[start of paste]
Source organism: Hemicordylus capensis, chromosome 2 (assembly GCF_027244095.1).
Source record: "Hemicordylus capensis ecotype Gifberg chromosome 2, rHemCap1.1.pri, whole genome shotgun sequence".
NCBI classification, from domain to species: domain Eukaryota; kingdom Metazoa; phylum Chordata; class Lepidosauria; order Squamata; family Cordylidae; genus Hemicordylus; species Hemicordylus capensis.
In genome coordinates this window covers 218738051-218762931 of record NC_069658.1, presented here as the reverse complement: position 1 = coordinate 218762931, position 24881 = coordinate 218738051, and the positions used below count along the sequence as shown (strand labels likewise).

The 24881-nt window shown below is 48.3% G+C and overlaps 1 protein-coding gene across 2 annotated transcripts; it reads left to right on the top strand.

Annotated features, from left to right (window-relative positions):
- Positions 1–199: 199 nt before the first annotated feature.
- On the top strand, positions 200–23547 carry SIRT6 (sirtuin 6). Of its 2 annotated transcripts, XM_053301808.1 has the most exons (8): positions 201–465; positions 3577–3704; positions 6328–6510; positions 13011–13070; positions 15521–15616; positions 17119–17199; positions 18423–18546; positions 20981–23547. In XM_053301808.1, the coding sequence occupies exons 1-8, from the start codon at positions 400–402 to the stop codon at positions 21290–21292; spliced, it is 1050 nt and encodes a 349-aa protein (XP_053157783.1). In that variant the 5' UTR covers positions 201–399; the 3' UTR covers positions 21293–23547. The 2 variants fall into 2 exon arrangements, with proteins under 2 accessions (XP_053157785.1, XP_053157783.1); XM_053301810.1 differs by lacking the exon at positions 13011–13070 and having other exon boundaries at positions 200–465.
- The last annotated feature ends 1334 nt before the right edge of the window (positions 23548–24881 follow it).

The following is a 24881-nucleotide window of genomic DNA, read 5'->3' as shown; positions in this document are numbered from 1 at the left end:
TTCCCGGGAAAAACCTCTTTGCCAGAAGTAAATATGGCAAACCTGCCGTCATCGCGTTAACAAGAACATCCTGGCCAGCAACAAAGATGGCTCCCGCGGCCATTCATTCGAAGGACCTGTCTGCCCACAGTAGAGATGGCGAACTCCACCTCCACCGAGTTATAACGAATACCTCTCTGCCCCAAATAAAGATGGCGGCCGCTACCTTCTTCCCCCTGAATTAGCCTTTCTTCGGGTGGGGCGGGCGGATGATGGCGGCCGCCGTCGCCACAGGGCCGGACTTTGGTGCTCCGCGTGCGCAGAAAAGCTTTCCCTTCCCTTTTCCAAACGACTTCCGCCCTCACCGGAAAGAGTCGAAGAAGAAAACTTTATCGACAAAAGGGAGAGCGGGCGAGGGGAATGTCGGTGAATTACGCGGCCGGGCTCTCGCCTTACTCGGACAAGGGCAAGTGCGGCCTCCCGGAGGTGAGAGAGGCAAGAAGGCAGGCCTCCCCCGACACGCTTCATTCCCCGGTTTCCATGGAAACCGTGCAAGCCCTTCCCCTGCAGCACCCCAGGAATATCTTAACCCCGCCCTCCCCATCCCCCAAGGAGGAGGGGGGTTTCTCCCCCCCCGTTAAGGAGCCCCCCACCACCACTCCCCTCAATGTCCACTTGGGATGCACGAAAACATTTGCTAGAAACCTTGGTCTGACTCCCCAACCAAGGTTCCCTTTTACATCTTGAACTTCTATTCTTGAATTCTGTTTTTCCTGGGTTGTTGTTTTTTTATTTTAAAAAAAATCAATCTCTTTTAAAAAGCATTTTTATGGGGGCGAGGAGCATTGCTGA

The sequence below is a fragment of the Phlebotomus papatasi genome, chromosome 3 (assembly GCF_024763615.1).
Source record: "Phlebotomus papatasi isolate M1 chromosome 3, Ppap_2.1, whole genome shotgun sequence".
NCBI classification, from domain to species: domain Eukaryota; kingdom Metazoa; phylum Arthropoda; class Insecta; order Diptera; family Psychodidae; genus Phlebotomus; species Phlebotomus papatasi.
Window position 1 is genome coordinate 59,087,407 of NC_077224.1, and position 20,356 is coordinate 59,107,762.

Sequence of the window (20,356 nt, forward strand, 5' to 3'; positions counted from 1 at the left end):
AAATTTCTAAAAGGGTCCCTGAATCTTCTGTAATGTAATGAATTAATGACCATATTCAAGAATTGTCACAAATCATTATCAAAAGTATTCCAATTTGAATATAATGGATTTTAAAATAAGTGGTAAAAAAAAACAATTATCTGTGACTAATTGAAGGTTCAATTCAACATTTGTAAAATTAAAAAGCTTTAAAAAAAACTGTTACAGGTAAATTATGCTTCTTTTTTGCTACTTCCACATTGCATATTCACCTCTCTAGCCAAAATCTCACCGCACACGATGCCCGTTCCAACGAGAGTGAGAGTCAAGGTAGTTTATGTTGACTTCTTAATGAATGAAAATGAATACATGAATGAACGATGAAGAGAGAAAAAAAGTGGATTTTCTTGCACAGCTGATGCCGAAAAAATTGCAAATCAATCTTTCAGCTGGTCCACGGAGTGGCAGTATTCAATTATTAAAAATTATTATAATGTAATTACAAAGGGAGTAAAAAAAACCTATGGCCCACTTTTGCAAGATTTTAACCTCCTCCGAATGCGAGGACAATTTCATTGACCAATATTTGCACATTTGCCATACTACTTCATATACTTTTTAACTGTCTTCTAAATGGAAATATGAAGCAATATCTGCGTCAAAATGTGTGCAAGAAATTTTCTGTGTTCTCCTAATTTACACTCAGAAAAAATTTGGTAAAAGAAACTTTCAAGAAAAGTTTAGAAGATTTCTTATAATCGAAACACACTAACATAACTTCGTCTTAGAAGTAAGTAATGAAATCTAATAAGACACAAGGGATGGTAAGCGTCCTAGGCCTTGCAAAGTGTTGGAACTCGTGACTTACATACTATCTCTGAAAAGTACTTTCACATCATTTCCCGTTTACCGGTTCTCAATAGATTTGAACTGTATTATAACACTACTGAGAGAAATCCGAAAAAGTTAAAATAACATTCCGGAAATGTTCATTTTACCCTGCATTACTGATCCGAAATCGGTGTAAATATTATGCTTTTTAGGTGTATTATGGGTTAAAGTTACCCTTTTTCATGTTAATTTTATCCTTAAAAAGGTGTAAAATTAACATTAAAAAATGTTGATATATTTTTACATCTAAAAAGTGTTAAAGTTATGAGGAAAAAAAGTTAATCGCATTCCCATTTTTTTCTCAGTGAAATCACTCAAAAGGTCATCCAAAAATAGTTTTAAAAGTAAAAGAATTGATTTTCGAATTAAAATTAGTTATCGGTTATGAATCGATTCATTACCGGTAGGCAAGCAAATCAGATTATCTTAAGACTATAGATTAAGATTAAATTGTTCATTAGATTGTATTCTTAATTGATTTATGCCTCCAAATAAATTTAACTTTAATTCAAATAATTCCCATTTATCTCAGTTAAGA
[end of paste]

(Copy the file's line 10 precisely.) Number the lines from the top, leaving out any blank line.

The following is a 24881-nucleotide window of genomic DNA, read 5'->3' as shown; positions in this document are numbered from 1 at the left end: